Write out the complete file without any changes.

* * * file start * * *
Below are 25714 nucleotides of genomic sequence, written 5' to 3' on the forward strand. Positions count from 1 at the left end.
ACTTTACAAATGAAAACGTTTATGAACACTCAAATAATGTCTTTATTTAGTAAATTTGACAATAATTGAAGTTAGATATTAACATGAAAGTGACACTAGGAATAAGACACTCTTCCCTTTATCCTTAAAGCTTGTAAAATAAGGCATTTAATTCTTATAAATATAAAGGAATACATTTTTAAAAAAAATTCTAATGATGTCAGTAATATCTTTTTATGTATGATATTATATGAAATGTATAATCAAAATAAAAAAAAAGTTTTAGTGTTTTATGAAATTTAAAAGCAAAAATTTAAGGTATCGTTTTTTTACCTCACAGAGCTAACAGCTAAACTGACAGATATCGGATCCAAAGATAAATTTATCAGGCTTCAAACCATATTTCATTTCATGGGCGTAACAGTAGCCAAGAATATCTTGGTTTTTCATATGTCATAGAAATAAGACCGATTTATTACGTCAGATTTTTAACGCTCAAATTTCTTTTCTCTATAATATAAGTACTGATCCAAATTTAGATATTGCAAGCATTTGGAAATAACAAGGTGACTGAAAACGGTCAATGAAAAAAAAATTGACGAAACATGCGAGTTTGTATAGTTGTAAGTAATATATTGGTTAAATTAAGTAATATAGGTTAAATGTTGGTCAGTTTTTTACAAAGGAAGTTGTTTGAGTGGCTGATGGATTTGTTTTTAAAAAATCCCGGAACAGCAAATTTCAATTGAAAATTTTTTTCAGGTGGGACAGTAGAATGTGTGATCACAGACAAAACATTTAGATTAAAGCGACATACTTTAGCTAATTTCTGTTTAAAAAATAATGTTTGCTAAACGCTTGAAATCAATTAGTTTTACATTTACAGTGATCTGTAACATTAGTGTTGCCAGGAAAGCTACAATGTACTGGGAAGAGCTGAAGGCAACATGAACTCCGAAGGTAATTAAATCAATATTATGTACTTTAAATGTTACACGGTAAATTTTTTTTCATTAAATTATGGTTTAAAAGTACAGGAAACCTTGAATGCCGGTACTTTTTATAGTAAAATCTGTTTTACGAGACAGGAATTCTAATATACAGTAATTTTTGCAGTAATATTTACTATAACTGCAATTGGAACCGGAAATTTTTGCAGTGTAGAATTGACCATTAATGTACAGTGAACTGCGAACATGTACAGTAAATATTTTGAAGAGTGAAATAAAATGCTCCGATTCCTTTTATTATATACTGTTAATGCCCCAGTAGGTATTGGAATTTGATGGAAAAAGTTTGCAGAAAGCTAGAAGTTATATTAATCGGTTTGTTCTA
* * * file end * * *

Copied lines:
Below are 25714 nucleotides of genomic sequence, written 5' to 3' on the forward strand. Positions count from 1 at the left end.
ACTTTACAAATGAAAACGTTTATGAACACTCAAATAATGTCTTTATTTAGTAAATTTGACAATAATTGAAGTTAGATATTAACATGAAAGTGACACTAGGAATAAGACACTCTTCCCTTTATCCTTAAAGCTTGTAAAATAAGGCATTTAATTCTTATAAATATAAAGGAATACATTTTTAAAAAAAATTCTAATGATGTCAGTAATATCTTTTTATGTATGATATTATATGAAATGTATAATCAAAATAAAAAAAAAGTTTTAGTGTTTTATGAAATTTAAAAGCAAAAATTTAAGGTATCGTTTTTTTACCTCACAGAGCTAACAGCTAAACTGACAGATATCGGATCCAAAGATAAATTTATCAGGCTTCAAACCATATTTCATTTCATGGGCGTAACAGTAGCCAAGAATATCTTGGTTTTTCATATGTCATAGAAATAAGACCGATTTATTACGTCAGATTTTTAACGCTCAAATTTCTTTTCTCTATAATATAAGTACTGATCCAAATTTAGATATTGCAAGCATTTGGAAATAACAAGGTGACTGAAAACGGTCAATGAAAAAAAAATTGACGAAACATGCGAGTTTGTATAGTTGTAAGTAATATATTGGTTAAATTAAGTAATATAGGTTAAATGTTGGTCAGTTTTTTACAAAGGAAGTTGTTTGAGTGGCTGATGGATTTGTTTTTAAAAAATCCCGGAACAGCAAATTTCAATTGAAAATTTTTTTCAGGTGGGACAGTAGAATGTGTGATCACAGACAAAACATTTAGATTAAAGCGACATACTTTAGCTAATTTCTGTTTAAAAAATAATGTTTGCTAAACGCTTGAAATCAATTAGTTTTACATTTACAGTGATCTGTAACATTAGTGTTGCCAGGAAAGCTACAATGTACTGGGAAGAGCTGAAGGCAACATGAACTCCGAAGGTAATTAAATCAATATTATGTACTTTAAATGTTACACGGTAAATTTTTTTTCATTAAATTATGGTTTAAAAGTACAGGAAACCTTGAATGCCGGTACTTTTTATAGTAAAATCTGTTTTACGAGACAGGAATTCTAATATACAGTAATTTTTGCAGTAATATTTACTATAACTGCAATTGGAACCGGAAATTTTTGCAGTGTAGAATTGACCATTAATGTACAGTGAACTGCGAACATGTACAGTAAATATTTTGAAGAGTGAAATAAAATGCTCCGATTCCTTTTATTATATACTGTTAATGCCCCAGTAGGTATTGGAATTTGATGGAAAAAGTTTGCAGAAAGCTAGAAGTTATATTAATCGGTTTGTTCTA